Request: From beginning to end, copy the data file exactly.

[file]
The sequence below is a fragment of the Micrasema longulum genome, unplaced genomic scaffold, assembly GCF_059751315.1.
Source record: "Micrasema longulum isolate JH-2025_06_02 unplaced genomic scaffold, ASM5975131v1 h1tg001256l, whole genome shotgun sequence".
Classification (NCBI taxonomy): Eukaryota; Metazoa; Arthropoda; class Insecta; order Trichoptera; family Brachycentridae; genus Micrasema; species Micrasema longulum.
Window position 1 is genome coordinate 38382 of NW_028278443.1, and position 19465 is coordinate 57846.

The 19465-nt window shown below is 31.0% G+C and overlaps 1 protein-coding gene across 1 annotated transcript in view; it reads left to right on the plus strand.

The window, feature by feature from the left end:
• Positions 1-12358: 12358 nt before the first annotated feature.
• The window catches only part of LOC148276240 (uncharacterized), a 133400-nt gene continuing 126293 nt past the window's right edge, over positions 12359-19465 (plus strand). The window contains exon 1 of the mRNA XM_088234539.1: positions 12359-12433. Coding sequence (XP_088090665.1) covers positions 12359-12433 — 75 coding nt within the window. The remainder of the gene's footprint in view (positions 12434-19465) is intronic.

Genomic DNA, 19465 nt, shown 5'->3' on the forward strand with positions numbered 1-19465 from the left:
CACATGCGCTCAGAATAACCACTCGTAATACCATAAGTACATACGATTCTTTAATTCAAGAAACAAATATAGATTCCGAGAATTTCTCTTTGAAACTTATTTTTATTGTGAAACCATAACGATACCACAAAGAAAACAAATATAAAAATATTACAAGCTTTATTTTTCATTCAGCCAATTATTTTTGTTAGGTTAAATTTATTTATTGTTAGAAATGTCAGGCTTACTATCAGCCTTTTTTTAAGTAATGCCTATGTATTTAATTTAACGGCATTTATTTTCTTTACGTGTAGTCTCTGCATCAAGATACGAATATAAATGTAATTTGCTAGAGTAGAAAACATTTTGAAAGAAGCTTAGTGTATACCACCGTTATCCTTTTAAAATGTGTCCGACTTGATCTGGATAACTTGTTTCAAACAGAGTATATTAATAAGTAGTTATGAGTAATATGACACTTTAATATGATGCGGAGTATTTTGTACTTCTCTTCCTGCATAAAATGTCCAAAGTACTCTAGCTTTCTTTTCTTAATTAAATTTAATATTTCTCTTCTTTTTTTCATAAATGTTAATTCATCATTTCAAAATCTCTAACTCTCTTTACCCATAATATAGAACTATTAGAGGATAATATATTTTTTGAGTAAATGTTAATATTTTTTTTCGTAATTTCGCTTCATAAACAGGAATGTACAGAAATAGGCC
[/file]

The sequence below is a fragment of the Micrasema longulum genome, unplaced genomic scaffold, assembly GCF_059751315.1.
Source record: "Micrasema longulum isolate JH-2025_06_02 unplaced genomic scaffold, ASM5975131v1 h1tg001256l, whole genome shotgun sequence".
Classification (NCBI taxonomy): Eukaryota; Metazoa; Arthropoda; class Insecta; order Trichoptera; family Brachycentridae; genus Micrasema; species Micrasema longulum.
Window position 1 is genome coordinate 38382 of NW_028278443.1, and position 19465 is coordinate 57846.

The 19465-nt window shown below is 31.0% G+C and overlaps 1 protein-coding gene across 1 annotated transcript in view; it reads left to right on the plus strand.

The window, feature by feature from the left end:
• Positions 1-12358: 12358 nt before the first annotated feature.
• The window catches only part of LOC148276240 (uncharacterized), a 133400-nt gene continuing 126293 nt past the window's right edge, over positions 12359-19465 (plus strand). The window contains exon 1 of the mRNA XM_088234539.1: positions 12359-12433. Coding sequence (XP_088090665.1) covers positions 12359-12433 — 75 coding nt within the window. The remainder of the gene's footprint in view (positions 12434-19465) is intronic.

Genomic DNA, 19465 nt, shown 5'->3' on the forward strand with positions numbered 1-19465 from the left:
CACATGCGCTCAGAATAACCACTCGTAATACCATAAGTACATACGATTCTTTAATTCAAGAAACAAATATAGATTCCGAGAATTTCTCTTTGAAACTTATTTTTATTGTGAAACCATAACGATACCACAAAGAAAACAAATATAAAAATATTACAAGCTTTATTTTTCATTCAGCCAATTATTTTTGTTAGGTTAAATTTATTTATTGTTAGAAATGTCAGGCTTACTATCAGCCTTTTTTTAAGTAATGCCTATGTATTTAATTTAACGGCATTTATTTTCTTTACGTGTAGTCTCTGCATCAAGATACGAATATAAATGTAATTTGCTAGAGTAGAAAACATTTTGAAAGAAGCTTAGTGTATACCACCGTTATCCTTTTAAAATGTGTCCGACTTGATCTGGATAACTTGTTTCAAACAGAGTATATTAATAAGTAGTTATGAGTAATATGACACTTTAATATGATGCGGAGTATTTTGTACTTCTCTTCCTGCATAAAATGTCCAAAGTACTCTAGCTTTCTTTTCTTAATTAAATTTAATATTTCTCTTCTTTTTTTCATAAATGTTAATTCATCATTTCAAAATCTCTAACTCTCTTTACCCATAATATAGAACTATTAGAGGATAATATATTTTTTGAGTAAATGTTAATATTTTTTTTCGTAATTTCGCTTCATAAACAGGAATGTACAGAAATAGGCC